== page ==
Rupi: Yeah, but… Well, I know The Cascades has some Italian things on the menu. I mean, it’s not known for its Italian food, but you can order it there. Given how nice the place is, it will probably be gourmet Italian food. [She acknowledges his point and responds to it. There’s another claim in there.]

Marco: Ha! My dad, the gourmet? Hey, maybe this place is too expensive. [He raises another reservation.]

Rupi: More than a place like Dino’s. [She concedes his point.]

Marco: Yeah. [He agrees.]

Rupi: But everybody eats at The Cascades with their parents while they’re students here, so it can’t be outlandishly expensive. [She now puts limits on how much she is conceding.]

As you can see, we have claims, objections, refutations, etc. here, but some claims are somewhat vague/subjective/insufficiently developed and the structure is loose. What makes a successful argument, then?

Order of the Components

The order in which the components should appear in your persuasive reports, presentations and other assignments may vary, but one common arrangement is to begin with an introduction that explains why the situation is important—why the reader should care about it. Your research question will probably not appear as such in the introduction, but your answer to it (your thesis, or claim) usually appears in the last sentence/ the last few sentences of the introduction.

The body of your paper follows and consists of:

  • Your reasons the thesis is correct or at least reasonable.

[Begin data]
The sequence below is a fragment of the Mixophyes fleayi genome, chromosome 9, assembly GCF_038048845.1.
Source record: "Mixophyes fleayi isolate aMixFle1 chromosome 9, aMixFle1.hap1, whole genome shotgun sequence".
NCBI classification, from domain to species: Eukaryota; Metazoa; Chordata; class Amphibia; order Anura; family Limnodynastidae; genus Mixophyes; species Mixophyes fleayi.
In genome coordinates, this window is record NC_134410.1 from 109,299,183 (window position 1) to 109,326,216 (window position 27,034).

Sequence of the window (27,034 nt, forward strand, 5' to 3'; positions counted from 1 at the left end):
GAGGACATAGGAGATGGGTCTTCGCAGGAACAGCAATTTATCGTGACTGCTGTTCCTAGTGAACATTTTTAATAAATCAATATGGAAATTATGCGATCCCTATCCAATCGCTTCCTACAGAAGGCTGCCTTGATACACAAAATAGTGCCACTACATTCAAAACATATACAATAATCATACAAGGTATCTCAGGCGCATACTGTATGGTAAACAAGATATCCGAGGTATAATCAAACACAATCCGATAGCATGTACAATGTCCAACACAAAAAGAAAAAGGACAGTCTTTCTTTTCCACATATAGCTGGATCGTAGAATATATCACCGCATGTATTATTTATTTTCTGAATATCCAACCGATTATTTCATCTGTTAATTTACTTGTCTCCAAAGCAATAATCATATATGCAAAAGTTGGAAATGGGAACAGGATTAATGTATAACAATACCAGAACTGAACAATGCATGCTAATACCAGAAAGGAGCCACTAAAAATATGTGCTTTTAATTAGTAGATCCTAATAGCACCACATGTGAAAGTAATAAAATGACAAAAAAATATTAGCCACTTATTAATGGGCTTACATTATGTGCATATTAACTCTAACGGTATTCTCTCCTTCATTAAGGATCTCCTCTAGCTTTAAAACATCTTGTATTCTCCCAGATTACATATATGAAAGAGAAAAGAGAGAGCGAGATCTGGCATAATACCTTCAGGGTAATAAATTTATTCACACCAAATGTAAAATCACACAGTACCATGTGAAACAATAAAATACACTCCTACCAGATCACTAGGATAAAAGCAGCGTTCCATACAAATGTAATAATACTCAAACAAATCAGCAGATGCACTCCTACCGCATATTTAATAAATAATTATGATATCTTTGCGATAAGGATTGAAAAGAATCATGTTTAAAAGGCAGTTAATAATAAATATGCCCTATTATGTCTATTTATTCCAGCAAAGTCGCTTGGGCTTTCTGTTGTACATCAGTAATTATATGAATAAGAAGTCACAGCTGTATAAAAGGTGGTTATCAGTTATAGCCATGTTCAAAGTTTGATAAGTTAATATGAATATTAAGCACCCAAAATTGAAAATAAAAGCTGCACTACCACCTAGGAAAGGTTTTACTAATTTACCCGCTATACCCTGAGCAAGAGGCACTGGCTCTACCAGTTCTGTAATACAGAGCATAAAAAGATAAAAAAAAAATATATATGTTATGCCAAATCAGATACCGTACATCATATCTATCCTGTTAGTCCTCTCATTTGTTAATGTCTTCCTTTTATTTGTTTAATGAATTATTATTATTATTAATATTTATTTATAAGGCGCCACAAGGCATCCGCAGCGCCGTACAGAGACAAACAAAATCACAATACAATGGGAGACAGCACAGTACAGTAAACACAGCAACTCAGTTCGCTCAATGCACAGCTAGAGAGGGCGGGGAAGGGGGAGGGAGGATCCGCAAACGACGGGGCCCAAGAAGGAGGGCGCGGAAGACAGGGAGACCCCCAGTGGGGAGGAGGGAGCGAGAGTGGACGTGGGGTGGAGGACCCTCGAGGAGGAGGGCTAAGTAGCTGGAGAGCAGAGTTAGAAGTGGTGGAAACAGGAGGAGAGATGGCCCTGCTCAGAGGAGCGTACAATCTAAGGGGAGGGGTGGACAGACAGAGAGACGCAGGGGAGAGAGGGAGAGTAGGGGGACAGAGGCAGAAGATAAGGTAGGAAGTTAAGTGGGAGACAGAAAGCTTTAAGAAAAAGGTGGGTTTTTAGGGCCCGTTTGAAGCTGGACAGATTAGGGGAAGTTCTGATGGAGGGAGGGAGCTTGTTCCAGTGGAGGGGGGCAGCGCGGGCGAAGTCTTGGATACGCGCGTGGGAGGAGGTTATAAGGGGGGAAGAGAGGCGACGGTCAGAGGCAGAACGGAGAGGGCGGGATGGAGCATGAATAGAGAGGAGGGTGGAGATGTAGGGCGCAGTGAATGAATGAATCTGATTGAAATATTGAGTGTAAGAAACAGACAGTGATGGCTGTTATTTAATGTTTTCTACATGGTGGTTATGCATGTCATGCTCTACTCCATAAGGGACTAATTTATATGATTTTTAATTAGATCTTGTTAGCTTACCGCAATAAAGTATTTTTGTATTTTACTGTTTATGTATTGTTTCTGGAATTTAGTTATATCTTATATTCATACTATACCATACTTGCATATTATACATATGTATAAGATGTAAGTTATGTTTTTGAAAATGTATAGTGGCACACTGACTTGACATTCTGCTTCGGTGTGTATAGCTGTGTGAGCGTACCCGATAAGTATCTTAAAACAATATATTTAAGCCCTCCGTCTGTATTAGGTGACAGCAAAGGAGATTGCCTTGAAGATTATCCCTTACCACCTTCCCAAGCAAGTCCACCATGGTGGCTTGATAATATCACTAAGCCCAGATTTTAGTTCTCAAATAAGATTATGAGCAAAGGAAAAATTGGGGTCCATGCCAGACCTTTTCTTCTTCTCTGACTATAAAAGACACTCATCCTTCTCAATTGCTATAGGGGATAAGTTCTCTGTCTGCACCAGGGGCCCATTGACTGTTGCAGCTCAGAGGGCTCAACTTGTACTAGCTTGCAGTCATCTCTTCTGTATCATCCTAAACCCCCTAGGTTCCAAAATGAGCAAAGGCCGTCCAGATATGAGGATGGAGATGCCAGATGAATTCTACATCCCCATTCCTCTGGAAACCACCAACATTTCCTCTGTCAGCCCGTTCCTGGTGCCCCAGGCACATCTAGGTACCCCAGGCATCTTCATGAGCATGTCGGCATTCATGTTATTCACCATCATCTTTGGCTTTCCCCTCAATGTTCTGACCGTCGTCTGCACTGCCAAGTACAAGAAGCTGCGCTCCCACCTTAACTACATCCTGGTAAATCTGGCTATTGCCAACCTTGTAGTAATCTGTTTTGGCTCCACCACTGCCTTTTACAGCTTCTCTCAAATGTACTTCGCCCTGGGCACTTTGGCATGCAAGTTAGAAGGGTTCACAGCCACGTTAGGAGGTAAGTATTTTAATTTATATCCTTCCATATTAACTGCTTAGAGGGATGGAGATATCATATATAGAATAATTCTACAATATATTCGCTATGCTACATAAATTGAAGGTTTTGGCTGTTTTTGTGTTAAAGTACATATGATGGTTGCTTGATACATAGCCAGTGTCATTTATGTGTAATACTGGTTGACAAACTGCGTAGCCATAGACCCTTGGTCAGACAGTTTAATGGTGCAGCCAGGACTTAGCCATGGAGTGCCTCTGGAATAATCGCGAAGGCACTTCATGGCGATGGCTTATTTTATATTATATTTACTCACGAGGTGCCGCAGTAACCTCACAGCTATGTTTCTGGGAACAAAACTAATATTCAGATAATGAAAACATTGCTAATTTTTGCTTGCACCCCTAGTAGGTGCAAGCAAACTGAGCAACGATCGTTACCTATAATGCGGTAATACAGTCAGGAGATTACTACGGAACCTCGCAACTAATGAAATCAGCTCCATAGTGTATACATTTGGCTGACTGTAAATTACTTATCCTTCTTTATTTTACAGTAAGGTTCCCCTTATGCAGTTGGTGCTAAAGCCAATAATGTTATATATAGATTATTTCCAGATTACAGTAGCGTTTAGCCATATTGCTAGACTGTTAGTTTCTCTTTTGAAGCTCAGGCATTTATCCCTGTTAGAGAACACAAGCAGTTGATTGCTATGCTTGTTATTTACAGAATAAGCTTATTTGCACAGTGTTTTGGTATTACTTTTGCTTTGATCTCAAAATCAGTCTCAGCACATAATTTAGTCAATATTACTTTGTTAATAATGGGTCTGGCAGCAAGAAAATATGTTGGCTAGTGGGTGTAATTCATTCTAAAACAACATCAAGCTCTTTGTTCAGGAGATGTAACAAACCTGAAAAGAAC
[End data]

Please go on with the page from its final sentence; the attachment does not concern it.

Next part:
• The evidence that supports each reason, often occurring right after the reason it supports.
  • An acknowledgement that some people have/could have objections, reservations, counterarguments, or alternative solutions to your argument and a statement of each.
  • A response to each acknowledgement that explains why that criticism is incorrect or not very important. Sometimes you might have to concede a point you think is unimportant if you can’t fully refute it.

Let’s see how this might work in a short persuasive email.

A Short Argument

To: Ralph Niblet, CEO
From: Hannah Vuong, Communications Manager
Subject: Migrating to MailChimp
Date: Sept. 1st, 2021

Hi Ralph,

Last week, you asked me to research whether we should switch our email marketing software from Constant Contact to MailChimp. I think that we should go with MailChimp for the following reasons:

  1. MailChimp is free for a business of our size, while Constant Contact costs us $57 a month.
  2. MailChimp integrates with Salesforce and would allow us to use our database more effectively. I spoke to Sam Cho, who currently administers our Salesforce account, and he shared many exciting ways that we could integrate the two platforms without much effort. He also offered to host a webinar to train our staff.
  3. MailChimp allows us to segment audiences more effectively. I’ve included some links to a few blog posts that illustrate what we could do. A lot of our current unsubscribes happen because we can’t target emails to specific groups of customers effectively. Our email marketing report from last quarter showed that 70% unsubscribed because of emails that were “not relevant.”